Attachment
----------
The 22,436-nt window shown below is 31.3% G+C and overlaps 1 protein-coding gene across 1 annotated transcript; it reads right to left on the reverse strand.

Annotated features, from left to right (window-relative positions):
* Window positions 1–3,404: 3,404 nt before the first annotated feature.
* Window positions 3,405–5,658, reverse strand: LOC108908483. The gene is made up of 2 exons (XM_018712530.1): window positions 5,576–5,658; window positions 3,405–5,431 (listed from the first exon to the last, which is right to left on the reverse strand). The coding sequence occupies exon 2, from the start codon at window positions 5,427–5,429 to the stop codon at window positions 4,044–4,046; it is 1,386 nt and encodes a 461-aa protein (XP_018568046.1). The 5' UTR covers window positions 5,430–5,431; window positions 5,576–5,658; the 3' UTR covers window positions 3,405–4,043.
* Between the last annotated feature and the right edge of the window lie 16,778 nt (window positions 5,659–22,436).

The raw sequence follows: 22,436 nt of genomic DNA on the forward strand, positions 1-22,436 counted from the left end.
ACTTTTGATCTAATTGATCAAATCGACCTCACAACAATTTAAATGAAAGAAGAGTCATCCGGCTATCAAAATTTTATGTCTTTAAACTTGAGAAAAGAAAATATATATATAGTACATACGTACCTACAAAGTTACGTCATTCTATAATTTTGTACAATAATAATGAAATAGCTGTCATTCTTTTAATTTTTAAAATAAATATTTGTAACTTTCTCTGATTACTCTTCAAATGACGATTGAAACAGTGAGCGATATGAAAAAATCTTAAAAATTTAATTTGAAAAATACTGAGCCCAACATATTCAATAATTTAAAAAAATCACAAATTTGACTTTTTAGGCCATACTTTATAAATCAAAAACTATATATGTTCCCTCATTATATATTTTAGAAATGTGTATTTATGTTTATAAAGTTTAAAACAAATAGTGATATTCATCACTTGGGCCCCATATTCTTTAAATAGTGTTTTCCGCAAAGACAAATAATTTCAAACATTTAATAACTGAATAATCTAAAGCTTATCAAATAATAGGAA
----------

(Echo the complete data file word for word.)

The 22,436-nt window shown below is 31.3% G+C and overlaps 1 protein-coding gene across 1 annotated transcript; it reads right to left on the reverse strand.

Annotated features, from left to right (window-relative positions):
* Window positions 1–3,404: 3,404 nt before the first annotated feature.
* Window positions 3,405–5,658, reverse strand: LOC108908483. The gene is made up of 2 exons (XM_018712530.1): window positions 5,576–5,658; window positions 3,405–5,431 (listed from the first exon to the last, which is right to left on the reverse strand). The coding sequence occupies exon 2, from the start codon at window positions 5,427–5,429 to the stop codon at window positions 4,044–4,046; it is 1,386 nt and encodes a 461-aa protein (XP_018568046.1). The 5' UTR covers window positions 5,430–5,431; window positions 5,576–5,658; the 3' UTR covers window positions 3,405–4,043.
* Between the last annotated feature and the right edge of the window lie 16,778 nt (window positions 5,659–22,436).

The raw sequence follows: 22,436 nt of genomic DNA on the forward strand, positions 1-22,436 counted from the left end.
ACTTTTGATCTAATTGATCAAATCGACCTCACAACAATTTAAATGAAAGAAGAGTCATCCGGCTATCAAAATTTTATGTCTTTAAACTTGAGAAAAGAAAATATATATATAGTACATACGTACCTACAAAGTTACGTCATTCTATAATTTTGTACAATAATAATGAAATAGCTGTCATTCTTTTAATTTTTAAAATAAATATTTGTAACTTTCTCTGATTACTCTTCAAATGACGATTGAAACAGTGAGCGATATGAAAAAATCTTAAAAATTTAATTTGAAAAATACTGAGCCCAACATATTCAATAATTTAAAAAAATCACAAATTTGACTTTTTAGGCCATACTTTATAAATCAAAAACTATATATGTTCCCTCATTATATATTTTAGAAATGTGTATTTATGTTTATAAAGTTTAAAACAAATAGTGATATTCATCACTTGGGCCCCATATTCTTTAAATAGTGTTTTCCGCAAAGACAAATAATTTCAAACATTTAATAACTGAATAATCTAAAGCTTATCAAATAATAGGAA